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Business & Finance

Cabotage Trade: Foreign Vessels Still Abusing Waivers In Cabotage Act

CABOTAGE
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About 13 years after the enactment of the nation’s Cabotage Act, foreign vessels have continued to hide under the provisions of waivers to do business in Nigerian waters while the lot of the indigenous vessels continue to worsen.

This was the observation of the president of the Ship Owners Association of Nigeria (SOAN), Mr Greg Ogbeifun, at an investors’ and stakeholders’ roundtable on the Cabotage trade held in Port Harcourt recently where he said that foreign shipowners have continued to man their vessels with foreigners, thus denying Nigerian seafarers employment opportunities and negatively impacting the economy.

He described the Cabotage Act as the “most comprehensive Nigerian legislation with regards to indigenous participation in the carriage of goods by sea and other incidental matters related thereto in the Nigerian maritime domain,” but, however, noted that as an interventionist government policy meant to redress the lack of indigenous presence in the Nigerian shipping trade, the act has failed.

While delivering a keynote address at the 1st Port Harcourt Cabotage Round 2016, themed, ‘The Shipowners and the Strategies to Meet the Challenges of Cabotage Trade in Nigeria,’ Ogbeifun said, “More than 12 years after the ratification of this act, the indigenous shipping industry has still not grown to dominate coastal and inland shipping and its operators. Though competing effectively with foreign shipowners, the indigenous ones are not given the requisite support and encouragement. Rather what obtains is the continued domination of foreigners in the cabotage trade as waivers for non-compliance with the conditions of Nigerian-built, Nigerian-ownership and crewing which were meant to be a short term measure has now become a permanent feature.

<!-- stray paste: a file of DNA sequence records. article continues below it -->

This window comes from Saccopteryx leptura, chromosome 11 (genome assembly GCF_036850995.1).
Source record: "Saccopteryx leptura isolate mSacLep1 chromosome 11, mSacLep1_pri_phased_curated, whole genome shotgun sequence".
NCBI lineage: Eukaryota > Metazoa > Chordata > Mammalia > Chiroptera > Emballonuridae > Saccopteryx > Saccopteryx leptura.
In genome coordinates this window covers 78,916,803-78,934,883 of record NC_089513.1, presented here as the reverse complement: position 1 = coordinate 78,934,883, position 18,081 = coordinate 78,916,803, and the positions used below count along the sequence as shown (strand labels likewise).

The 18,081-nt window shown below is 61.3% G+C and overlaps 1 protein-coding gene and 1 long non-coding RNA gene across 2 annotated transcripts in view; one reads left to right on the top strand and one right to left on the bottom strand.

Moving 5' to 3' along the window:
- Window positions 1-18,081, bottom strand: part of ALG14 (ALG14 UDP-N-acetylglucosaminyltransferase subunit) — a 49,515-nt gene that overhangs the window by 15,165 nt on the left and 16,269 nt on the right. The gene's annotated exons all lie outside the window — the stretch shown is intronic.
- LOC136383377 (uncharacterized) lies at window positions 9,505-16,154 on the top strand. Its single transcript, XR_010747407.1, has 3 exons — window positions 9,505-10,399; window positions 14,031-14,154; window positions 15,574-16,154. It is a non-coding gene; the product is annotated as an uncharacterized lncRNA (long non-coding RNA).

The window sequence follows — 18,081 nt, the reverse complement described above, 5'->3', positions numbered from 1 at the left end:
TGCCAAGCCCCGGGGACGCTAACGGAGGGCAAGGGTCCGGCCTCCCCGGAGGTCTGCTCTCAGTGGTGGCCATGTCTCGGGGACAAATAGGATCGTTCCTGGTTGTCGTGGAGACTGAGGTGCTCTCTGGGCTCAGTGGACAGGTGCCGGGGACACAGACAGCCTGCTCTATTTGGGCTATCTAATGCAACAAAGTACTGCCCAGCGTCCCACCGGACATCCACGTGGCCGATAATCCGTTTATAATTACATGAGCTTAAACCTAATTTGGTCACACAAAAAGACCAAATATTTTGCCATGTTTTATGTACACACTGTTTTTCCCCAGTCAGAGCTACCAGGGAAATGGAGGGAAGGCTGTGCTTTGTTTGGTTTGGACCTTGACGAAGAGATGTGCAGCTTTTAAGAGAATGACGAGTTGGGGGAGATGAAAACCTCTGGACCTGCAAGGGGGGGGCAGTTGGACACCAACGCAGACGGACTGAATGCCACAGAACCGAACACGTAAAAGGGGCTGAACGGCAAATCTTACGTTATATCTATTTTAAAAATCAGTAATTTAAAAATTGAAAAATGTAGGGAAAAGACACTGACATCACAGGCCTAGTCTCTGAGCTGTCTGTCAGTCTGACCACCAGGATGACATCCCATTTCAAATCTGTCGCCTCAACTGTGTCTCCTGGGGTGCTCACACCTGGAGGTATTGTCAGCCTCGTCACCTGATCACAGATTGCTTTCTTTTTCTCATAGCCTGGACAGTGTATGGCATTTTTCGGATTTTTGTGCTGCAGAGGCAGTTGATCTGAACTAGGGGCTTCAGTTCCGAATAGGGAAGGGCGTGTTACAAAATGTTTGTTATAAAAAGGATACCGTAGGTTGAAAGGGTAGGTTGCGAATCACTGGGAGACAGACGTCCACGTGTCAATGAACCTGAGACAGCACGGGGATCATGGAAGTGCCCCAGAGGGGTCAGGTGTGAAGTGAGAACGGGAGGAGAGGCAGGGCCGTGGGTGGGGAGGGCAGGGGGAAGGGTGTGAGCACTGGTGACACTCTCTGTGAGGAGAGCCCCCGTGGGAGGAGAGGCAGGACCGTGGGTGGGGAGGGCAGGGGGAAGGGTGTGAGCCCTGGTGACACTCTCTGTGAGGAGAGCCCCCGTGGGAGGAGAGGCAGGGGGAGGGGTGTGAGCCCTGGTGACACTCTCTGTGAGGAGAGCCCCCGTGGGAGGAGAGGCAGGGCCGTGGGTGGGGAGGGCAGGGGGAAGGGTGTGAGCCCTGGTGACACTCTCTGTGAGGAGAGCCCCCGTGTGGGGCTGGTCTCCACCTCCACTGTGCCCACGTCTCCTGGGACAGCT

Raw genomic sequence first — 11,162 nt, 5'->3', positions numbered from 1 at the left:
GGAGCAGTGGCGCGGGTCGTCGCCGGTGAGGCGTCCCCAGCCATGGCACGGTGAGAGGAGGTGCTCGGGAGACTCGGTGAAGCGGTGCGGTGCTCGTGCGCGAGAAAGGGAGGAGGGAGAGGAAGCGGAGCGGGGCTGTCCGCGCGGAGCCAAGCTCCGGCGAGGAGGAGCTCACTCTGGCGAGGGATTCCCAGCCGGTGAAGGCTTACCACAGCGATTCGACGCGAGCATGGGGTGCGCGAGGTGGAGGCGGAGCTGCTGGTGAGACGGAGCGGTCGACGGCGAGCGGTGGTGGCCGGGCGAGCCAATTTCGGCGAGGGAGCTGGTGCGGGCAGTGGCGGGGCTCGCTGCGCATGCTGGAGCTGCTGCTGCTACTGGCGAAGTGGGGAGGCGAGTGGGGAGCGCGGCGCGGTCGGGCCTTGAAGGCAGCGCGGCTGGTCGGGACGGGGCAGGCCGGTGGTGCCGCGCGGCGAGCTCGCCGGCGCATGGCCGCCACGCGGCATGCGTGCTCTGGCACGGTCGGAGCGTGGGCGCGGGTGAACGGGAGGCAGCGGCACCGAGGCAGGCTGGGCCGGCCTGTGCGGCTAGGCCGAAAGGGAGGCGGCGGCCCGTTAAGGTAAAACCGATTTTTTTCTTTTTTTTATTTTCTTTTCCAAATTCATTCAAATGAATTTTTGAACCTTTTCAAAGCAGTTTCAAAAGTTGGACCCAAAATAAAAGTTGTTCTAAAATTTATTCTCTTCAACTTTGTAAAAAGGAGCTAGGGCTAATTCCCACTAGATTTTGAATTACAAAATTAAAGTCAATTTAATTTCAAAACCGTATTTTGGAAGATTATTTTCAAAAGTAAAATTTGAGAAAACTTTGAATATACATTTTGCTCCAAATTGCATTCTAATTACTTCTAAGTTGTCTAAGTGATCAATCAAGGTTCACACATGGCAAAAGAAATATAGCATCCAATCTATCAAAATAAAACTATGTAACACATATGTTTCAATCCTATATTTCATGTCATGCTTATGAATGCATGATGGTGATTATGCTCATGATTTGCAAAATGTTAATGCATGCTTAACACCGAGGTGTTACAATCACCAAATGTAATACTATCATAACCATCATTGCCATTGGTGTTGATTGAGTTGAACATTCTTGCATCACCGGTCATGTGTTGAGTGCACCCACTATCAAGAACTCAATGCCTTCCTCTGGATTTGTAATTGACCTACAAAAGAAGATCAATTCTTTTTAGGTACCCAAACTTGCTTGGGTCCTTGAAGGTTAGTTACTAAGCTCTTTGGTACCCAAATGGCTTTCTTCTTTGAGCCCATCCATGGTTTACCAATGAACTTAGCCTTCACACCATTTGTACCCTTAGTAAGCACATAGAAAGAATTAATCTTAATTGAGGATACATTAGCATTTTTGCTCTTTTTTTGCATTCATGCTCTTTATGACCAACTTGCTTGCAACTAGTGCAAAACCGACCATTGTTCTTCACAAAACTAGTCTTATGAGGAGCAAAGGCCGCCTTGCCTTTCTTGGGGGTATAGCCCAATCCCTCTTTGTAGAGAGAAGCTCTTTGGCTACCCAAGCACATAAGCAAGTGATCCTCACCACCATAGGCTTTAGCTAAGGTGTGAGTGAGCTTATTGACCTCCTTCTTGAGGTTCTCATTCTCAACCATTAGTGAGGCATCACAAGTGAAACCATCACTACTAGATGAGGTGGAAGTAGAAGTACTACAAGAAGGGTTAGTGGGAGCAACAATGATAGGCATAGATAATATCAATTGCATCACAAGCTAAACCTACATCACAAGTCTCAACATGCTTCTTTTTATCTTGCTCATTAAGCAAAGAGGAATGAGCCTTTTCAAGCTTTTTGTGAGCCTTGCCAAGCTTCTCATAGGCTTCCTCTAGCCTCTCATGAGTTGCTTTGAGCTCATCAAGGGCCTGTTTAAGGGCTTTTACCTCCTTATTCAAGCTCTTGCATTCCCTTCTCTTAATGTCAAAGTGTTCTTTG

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“Thus, making the foreign shipowners view the Cabotage Act as a mere revenue-yielding policy. The ultimate goal of Nigeria’s cabotage regime is to achieve the meaningful participation of Nigeria and Nigerians in coastal maritime trade and ultimately increase the competitiveness of the country in international shipping.”


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